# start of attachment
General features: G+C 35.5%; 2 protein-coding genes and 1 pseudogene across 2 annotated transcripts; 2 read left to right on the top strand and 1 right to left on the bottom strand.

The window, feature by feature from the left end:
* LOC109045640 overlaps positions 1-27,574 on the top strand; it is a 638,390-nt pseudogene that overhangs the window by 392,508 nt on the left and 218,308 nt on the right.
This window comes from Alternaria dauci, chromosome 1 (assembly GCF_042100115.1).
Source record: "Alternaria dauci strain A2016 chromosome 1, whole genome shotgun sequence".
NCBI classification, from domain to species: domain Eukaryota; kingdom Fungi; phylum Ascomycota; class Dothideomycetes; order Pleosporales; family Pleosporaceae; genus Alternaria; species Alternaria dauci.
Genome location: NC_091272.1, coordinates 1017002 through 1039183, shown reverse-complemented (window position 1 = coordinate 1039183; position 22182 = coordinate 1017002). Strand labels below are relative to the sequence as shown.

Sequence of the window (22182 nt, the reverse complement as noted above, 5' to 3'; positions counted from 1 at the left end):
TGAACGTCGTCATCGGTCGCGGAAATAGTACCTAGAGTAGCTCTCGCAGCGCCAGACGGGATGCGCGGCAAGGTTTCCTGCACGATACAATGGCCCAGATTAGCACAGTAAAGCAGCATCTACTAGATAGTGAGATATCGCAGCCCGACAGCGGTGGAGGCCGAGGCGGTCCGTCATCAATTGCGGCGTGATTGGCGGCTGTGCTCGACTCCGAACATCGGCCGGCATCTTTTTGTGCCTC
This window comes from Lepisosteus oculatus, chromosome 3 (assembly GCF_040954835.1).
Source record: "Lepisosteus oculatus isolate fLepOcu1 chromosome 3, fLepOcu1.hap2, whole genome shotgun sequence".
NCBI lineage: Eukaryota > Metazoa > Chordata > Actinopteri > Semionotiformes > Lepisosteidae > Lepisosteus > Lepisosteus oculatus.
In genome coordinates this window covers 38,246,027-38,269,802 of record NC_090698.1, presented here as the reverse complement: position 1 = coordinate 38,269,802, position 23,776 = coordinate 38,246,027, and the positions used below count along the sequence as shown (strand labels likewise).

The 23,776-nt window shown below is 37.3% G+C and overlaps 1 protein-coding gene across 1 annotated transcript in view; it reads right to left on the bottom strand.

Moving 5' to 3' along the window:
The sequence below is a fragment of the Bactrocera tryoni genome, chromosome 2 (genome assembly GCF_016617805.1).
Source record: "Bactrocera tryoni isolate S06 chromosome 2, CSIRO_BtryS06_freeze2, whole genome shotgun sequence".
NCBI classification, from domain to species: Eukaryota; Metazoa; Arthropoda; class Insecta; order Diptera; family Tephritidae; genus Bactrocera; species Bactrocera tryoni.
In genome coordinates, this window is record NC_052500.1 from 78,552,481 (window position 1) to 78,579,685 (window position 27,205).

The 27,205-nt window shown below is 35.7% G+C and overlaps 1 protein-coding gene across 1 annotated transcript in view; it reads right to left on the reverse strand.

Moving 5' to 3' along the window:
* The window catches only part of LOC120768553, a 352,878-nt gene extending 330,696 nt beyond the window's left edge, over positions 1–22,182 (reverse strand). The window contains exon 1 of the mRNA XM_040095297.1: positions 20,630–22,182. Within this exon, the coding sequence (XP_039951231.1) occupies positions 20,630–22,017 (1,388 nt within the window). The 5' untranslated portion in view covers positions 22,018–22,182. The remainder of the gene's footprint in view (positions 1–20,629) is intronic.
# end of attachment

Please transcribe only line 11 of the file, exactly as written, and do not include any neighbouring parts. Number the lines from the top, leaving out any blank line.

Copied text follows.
Source record: "Lepisosteus oculatus isolate fLepOcu1 chromosome 3, fLepOcu1.hap2, whole genome shotgun sequence".